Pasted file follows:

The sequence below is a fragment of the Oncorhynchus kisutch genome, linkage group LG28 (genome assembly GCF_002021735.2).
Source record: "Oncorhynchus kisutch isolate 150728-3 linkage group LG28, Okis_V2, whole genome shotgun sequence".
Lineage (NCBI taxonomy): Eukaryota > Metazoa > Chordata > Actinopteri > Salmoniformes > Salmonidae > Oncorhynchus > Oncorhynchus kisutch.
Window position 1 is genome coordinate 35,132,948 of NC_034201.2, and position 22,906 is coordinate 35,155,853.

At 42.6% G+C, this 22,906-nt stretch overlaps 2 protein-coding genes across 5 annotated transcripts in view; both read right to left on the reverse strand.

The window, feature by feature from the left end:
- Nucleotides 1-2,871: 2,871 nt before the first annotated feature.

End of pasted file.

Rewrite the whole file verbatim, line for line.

The sequence below is a fragment of the Oncorhynchus kisutch genome, linkage group LG28 (genome assembly GCF_002021735.2).
Source record: "Oncorhynchus kisutch isolate 150728-3 linkage group LG28, Okis_V2, whole genome shotgun sequence".
Lineage (NCBI taxonomy): Eukaryota > Metazoa > Chordata > Actinopteri > Salmoniformes > Salmonidae > Oncorhynchus > Oncorhynchus kisutch.
Window position 1 is genome coordinate 35,132,948 of NC_034201.2, and position 22,906 is coordinate 35,155,853.

At 42.6% G+C, this 22,906-nt stretch overlaps 2 protein-coding genes across 5 annotated transcripts in view; both read right to left on the reverse strand.

The window, feature by feature from the left end:
- Nucleotides 1-2,871: 2,871 nt before the first annotated feature.